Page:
Later, president Trump began a five-day regimen of Remdesivir[1], an anti-viral medication authorized for use only by seriously ill patients.   Even later, Dexamethasone[2] was prescribed.  This is a medicine also authorized for use only on seriously ill patients.  It suppresses the immune system.  A patient’s overreacting immune system with too many antibodies can cause inflammation in the lungs and other organs.  Dexamethasone reduces the patient’s immune system to abate this inflammation.  If used on less seriously ill patients, a reduced immune system could actually increase the viral load.  Based on the information available about Trump’s care, many physician experts have publicly questioned how recovered Trump really is.  Sean Conley, D.O., the White House physician, repeatedly has cited that he is “doing great.” But Dr. Conley has also avoided questions about Trump’s lung scans, the date of his last negative coronavirus test, and clinical findings.  This questioning of the treating physician’s judgement will only escalate after it was announced Monday, mid-afternoon, that Trump will soon be discharged!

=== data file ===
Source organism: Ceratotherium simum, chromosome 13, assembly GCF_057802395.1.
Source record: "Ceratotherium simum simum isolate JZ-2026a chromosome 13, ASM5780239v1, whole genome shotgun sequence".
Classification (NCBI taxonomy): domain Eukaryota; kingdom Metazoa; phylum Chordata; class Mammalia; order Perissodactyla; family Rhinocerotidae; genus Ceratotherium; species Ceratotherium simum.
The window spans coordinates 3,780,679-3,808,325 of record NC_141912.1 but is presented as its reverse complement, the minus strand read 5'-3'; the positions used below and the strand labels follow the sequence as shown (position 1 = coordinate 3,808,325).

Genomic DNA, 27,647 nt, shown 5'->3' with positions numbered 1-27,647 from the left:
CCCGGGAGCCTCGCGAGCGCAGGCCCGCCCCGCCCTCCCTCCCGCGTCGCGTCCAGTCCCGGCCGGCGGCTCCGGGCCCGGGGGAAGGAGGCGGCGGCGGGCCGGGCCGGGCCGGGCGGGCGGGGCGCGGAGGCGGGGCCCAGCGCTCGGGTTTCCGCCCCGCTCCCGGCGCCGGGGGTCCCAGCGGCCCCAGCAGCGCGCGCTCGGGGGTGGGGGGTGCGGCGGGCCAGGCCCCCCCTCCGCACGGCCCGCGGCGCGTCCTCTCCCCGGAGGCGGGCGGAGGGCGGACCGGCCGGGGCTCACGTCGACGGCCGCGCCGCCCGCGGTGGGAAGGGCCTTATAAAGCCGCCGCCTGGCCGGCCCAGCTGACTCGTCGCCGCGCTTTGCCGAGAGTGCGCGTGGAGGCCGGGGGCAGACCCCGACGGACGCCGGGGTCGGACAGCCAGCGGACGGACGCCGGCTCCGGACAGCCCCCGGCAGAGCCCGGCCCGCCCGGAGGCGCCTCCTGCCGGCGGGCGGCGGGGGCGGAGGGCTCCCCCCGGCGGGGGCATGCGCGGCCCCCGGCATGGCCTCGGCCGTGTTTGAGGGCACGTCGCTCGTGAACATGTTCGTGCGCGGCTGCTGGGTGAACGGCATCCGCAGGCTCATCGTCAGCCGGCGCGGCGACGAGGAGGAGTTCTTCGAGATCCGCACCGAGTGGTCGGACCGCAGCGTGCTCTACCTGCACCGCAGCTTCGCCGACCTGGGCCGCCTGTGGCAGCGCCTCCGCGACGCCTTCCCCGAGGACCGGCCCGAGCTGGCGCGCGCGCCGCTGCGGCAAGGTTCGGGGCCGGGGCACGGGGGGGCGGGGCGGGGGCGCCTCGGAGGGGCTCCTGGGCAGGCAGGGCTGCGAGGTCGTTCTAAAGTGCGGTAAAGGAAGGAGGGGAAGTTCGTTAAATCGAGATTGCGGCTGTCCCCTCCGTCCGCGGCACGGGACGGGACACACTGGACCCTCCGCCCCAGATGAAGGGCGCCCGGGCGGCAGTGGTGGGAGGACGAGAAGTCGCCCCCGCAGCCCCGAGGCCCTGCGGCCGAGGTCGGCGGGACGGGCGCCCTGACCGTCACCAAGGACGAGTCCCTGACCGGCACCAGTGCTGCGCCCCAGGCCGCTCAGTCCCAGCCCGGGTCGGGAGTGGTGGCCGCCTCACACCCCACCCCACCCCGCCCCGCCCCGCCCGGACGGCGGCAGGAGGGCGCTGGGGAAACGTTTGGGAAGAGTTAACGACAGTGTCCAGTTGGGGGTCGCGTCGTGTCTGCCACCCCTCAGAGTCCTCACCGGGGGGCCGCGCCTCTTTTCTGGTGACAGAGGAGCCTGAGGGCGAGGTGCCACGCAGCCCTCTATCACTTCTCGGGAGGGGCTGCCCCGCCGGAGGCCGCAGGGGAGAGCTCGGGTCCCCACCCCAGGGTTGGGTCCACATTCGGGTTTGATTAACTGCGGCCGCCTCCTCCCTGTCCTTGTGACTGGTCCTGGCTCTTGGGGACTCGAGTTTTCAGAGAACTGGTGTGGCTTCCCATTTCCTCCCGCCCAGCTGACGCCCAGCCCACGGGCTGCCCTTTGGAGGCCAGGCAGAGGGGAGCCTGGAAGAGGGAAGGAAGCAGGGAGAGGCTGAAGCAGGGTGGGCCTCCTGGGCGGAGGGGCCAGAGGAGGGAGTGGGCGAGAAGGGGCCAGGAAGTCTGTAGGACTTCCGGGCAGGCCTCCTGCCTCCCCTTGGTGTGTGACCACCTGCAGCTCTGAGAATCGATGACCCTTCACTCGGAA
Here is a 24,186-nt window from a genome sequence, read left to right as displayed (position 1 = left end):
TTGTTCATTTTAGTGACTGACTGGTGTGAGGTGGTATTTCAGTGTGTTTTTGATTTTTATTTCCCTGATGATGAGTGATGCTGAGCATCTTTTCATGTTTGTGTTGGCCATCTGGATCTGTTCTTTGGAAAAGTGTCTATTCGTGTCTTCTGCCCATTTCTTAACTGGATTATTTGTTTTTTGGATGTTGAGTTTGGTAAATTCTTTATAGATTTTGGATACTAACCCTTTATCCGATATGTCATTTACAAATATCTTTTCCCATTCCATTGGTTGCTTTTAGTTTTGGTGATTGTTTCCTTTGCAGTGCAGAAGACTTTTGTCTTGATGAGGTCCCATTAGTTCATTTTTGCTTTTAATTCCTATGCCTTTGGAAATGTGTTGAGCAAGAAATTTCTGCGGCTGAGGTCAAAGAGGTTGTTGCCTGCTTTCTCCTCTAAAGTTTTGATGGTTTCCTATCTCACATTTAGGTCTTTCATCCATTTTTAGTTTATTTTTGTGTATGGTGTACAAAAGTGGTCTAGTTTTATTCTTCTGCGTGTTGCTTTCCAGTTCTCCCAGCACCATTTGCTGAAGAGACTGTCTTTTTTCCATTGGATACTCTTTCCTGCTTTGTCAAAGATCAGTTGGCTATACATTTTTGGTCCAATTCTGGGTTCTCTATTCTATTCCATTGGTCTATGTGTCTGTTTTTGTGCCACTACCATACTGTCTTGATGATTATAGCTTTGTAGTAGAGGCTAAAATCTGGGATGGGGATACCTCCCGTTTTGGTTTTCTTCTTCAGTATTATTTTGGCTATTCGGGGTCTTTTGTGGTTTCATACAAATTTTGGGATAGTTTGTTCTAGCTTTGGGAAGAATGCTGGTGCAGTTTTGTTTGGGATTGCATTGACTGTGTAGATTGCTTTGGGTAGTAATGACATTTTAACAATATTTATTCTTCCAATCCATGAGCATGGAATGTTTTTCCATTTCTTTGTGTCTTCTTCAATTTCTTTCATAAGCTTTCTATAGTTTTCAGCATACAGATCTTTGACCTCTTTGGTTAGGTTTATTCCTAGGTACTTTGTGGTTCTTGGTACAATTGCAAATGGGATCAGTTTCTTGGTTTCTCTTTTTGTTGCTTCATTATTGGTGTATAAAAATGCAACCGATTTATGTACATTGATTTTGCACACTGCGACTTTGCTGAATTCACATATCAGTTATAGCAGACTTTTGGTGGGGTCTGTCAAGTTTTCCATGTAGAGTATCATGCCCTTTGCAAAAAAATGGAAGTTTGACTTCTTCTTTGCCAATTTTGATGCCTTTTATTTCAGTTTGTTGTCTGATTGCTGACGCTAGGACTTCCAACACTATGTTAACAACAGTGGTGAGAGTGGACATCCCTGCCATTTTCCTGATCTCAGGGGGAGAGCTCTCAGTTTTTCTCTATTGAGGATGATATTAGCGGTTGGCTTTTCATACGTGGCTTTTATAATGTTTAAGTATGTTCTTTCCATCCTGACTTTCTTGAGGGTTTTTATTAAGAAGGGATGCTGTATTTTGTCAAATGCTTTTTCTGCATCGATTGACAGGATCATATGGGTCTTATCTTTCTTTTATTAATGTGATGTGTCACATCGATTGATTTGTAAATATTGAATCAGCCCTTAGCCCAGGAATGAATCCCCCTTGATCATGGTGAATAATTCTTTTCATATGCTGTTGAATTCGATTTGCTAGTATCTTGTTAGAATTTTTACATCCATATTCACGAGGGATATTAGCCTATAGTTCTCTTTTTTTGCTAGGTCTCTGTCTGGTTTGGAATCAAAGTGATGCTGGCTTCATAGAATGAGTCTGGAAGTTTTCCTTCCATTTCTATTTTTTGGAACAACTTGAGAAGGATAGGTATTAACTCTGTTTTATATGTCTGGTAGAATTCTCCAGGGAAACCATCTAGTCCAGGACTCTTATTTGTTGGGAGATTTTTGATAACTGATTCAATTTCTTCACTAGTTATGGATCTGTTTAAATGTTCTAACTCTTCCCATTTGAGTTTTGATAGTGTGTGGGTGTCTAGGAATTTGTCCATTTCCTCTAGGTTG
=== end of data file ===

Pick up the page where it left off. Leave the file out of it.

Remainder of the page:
1. COVID-19 cases among young adults are rising.

          Q: Is it true that an increasing number of younger people are getting COVID-19?

          A: The CDC conducted a study on the impact of young adults returning to attend college.  Between August 2 and September 5, weekly cases of COVID-19 rose an average of 55.1%.  The Northeast region recorded a 144% increase while Midwest cases rose 123.4%.  This increase was not limited to people attending college, as non-college students were also included in this study.

In a separate study published in last Tuesday’s CDC Morbidity and Mortality Report, researchers reported a rapid rise of COVID-19 cases two weeks after a North Carolina university opened its campus to students.  Between August 3 and August 25, the university reported 670 laboratory-confirmed cases.  Preliminary findings show that student gatherings and congregate living contributed to this spread.  On August 19, classes moved online and the school began to reduce the density of on-campus housing.  Results show a decrease in reported cases.  No deaths were reported in this second study.

128. Moderna COVID-19 vaccine shows positive results in its clinical trials.